This article was originally published by Radio Free Asia and is reprinted with permission.
China’s internet regulator this week issued a set of guidelines detailing what more than 700 million internet users and content creators should post online, including “spreading the thought of President Xi Jinping.”
The guidelines titled “On managing the online ecology” still contain a long list of 20 items that are forbidden, including content that makes fun of ruling Chinese Communist Party leaders and historical figures and religious content deemed to be part of an “evil cult” by the authorities.
Content that touches on “environmental morals” is also banned, as well as pornographic and sexual content, and corrupt and extravagant lifestyles.
Violent content portraying “blood and convulsions,” bad language, and boorish behaviors is also off-limits, as well as “geographical discrimination” and content with an inaccurate and exaggerated headline, the Cyberspace Administration of China said in an announcement on its official website.
Instead, content should promote the Thought of Xi Jinping on Socialism with Chinese Characteristics in the New Era, both ideologically and culturally, the agency said.
It should also promote the ruling Chinese Communist Party’s theoretical line and emphasize the positive aspects of government policy, “reflecting the mighty struggles and enthusiasm for life among the masses,” it said.
“Other positive content would include what is true, good and beautiful, as well as that which promotes unity and stability,” it said.
An internet user in Shanghai, who gave only a surname Wang, said the guidelines were largely supported by people with a stake in the current regime.
“These people, who are usually department heads or higher-ranking, all have vested interests, or a direct grip on power,” Wang said. “Some of them aren’t very socially aware, and they genuinely believe that the Communist Party will go on forever using the brute-force tactics they have used until now.”
“There are still people who are that ignorant,” he said.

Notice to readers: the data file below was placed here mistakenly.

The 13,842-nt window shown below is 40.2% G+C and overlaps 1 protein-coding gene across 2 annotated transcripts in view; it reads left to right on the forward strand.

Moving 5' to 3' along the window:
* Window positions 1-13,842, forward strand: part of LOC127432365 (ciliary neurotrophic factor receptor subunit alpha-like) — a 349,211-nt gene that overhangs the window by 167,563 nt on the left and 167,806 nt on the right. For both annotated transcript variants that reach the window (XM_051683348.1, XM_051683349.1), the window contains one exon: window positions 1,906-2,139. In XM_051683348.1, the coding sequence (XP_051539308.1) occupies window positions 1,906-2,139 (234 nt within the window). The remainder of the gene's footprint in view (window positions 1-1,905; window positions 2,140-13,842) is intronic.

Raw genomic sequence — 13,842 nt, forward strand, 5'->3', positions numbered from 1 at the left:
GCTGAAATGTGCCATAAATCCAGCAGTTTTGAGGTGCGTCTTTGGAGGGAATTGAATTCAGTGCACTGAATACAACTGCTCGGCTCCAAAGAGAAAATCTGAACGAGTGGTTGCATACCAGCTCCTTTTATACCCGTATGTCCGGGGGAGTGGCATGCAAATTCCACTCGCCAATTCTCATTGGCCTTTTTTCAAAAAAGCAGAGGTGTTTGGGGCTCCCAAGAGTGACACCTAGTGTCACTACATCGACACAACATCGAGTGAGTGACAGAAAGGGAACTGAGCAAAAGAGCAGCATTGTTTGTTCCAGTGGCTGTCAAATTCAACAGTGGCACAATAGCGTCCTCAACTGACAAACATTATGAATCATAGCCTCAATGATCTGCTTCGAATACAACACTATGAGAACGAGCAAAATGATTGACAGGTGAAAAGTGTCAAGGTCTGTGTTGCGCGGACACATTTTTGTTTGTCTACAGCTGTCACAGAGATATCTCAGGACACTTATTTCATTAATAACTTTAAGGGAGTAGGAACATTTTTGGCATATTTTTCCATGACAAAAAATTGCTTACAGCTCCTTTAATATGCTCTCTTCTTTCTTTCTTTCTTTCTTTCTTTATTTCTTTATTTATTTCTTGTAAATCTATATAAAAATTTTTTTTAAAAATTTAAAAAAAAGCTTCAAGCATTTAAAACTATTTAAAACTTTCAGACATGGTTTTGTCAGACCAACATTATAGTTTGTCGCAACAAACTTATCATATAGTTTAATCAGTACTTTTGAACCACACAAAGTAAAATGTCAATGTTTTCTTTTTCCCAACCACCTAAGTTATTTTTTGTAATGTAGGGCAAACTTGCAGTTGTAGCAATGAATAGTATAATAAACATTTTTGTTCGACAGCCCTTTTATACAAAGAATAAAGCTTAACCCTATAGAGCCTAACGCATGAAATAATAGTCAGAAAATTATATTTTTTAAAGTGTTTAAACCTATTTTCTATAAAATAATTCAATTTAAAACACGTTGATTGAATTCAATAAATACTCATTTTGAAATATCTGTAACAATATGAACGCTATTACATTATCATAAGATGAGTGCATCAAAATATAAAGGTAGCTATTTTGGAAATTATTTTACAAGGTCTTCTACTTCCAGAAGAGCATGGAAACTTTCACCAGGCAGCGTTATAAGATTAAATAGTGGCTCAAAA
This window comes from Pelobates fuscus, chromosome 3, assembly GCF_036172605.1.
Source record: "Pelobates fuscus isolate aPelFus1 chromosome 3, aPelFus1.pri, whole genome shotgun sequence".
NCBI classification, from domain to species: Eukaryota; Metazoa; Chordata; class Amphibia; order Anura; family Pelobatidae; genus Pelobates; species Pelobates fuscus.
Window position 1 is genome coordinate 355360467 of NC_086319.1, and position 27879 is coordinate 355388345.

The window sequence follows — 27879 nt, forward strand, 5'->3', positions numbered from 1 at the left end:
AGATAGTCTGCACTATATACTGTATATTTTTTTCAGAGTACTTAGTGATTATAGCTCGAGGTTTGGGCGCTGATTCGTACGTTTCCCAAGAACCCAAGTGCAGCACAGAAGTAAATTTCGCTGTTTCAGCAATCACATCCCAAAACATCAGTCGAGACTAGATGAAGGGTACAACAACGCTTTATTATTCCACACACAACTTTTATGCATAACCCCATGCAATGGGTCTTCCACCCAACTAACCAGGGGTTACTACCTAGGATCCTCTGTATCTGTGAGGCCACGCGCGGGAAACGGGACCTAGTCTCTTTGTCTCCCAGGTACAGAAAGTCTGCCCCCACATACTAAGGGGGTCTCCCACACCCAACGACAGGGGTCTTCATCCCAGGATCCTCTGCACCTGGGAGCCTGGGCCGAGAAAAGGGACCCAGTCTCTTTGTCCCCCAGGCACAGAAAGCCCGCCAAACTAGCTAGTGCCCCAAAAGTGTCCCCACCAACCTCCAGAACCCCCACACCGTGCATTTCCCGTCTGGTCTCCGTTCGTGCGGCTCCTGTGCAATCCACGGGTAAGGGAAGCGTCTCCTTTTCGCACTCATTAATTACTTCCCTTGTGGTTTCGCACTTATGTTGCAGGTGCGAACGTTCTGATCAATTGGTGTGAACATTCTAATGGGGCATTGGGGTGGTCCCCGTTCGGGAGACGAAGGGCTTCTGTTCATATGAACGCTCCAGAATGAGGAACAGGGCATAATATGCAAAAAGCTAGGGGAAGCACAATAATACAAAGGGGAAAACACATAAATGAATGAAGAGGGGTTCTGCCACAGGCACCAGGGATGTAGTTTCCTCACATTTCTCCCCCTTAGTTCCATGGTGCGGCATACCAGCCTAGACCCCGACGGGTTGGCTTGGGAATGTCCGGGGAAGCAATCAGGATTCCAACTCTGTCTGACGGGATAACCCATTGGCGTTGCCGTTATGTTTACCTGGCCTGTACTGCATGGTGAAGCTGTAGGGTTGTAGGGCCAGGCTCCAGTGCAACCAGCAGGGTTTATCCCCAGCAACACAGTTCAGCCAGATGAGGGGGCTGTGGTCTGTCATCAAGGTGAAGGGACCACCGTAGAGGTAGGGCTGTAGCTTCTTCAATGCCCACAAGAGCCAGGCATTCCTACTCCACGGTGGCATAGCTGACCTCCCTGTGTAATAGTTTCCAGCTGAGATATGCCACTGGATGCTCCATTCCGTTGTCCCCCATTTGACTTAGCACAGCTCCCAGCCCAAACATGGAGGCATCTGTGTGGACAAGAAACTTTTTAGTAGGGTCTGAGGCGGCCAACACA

Total control of media outlets
Debarred rights attorney Tan Yongpei said such guidelines had previously been restricted to internal circulation to high-ranking officials, but now they are being published on the Cyberspace Administration’s website.
“These sorts of internal documents used to be publicized at internal, official meetings, never openly on the Cyberspace Administration’s website,” Tan said. “This would never have happened under [former presidents] Hu Jintao or Jiang Zemin.”
“It really does show that Xi Jinping now has total control of all media outlets,” he said.
Tan said there are still plenty of people in China willing to circumvent the Great Firewall of blocks, filters, and human censorship that controls what mainland Chinese internet users can see online, however.
“The police will send someone down to talk to those of us who go over the firewall, and if you’re overseas, they will threaten your relatives back in China,” he said. “My parents’ employers threatened to fire them [over my rights advocacy].”
President Xi told students at the Central Party School on Sept. 3 to ready themselves to identify threats to party rule, political commentator Wei Pu said in a commentary broadcast on RFA’s Cantonese Service.
“Party leaders should know which way the deer went based on movements of the grass and leaves, and to know the arrival of the tiger by the wind in the pines,” Xi said. “They should use scientific methods to predict risk and to locate it and the form it takes.”